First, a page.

The high court studied Gross' argument, particularly his denial "that he abandoned his employment" voluntarily. Gross argued that he could not have voluntarily abandoned his job because he wasn't physically able to perform the job when he was fired.

The Ohio Supreme Court majority disagreed, reasoning that the misconduct that caused Gross to be fired occurred at the same time as the accident and the onset of disability. Consequently, the high court majority concluded, Gross voluntarily abandoned his job.

"The date of disability onset preceded the date of termination only because [Food, Folks & Fun] conducted an investigation first rather than firing him on the spot, which, given the gravity of the misconduct, may not have been unwarranted," the high court majority wrote.

High Court: Gross "Willfully Ignored Repeated Warnings"

Gross also argued that he should receive temporary disability benefits because the workers' compensation system, as the high court puts it, was designed "to remove negligence and fault – by either employee or employer – from the workplace injury equation."

"[Gross] argues this his firing stems from a negligent act on his part and that by allowing that act to bar temporary total disability compensation, the court would reinsert negligence into the equation," the high court majority wrote.

While the court majority calls Gross' argument "thought-provoking," it concludes that the argument doesn't hold water.

"Gross willfully ignored repeated warnings not to engage in the proscribed conduct, yet still wishes to ascribe his behavior to simple negligence or inadvertence," the high court wrote. "To address his argument further is to validate that categorization – something we decline to do."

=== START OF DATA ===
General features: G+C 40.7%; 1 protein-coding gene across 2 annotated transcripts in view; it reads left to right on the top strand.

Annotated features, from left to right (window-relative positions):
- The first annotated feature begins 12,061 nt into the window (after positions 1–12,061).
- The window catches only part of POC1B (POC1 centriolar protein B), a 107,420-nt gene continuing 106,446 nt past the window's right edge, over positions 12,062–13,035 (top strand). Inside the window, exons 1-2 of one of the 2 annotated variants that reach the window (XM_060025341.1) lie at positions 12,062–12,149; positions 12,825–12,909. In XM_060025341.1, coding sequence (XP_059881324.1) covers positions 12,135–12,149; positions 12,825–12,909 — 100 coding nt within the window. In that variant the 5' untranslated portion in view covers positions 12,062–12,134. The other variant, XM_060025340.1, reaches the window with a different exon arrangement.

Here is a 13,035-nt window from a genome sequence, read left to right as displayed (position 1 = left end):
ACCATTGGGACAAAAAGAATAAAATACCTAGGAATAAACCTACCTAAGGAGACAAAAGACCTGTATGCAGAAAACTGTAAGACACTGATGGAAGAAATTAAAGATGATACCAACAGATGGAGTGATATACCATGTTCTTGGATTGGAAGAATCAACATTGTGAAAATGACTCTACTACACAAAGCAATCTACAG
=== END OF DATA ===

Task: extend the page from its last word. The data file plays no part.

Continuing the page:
Ruling Puts Workers' Comp on a "Slippery Slope"

In a dissenting opinion, Ohio Supreme Court Justice Evelyn Stratton argues that even though Food, Folks & Fun might have been justified in firing Gross for his misconduct, Gross still should receive temporary total disability benefits.

Stratton points to previous Ohio Supreme Court case law that holds that if an employee's departure from the workplace is 'causally related to his injury,' it is not voluntary and should not preclude the employee's eligibility for [temporary total disability] compensation."

"An employer may argue that a claimant has voluntarily abandoned his former position of employment only if the worker was medically capable of doing the job at the time the abandonment occurred," Stratton wrote, citing case law. "But if the claimant leaves the job because he can no longer perform his duties as a result of an industrial injury, the separation is involuntary."

Stratton also expresses concern that the majority ruling "is tacitly injecting fault into a no-fault system of compensation and reintroducing contributory negligence as a basis for defeating the right to recover compensation." She adds that the ruling "will place us on a slippery slope toward assessing fault in industrial accidents."

"Gross was a teenager at the time of the accident and, most likely, he was immature and naïve," Stratton wrote. "He suffered serious injuries as a consequence of his actions. However, the purpose behind workers' compensation is to protect those who suffer work-related injuries regardless of their own negligence or fault."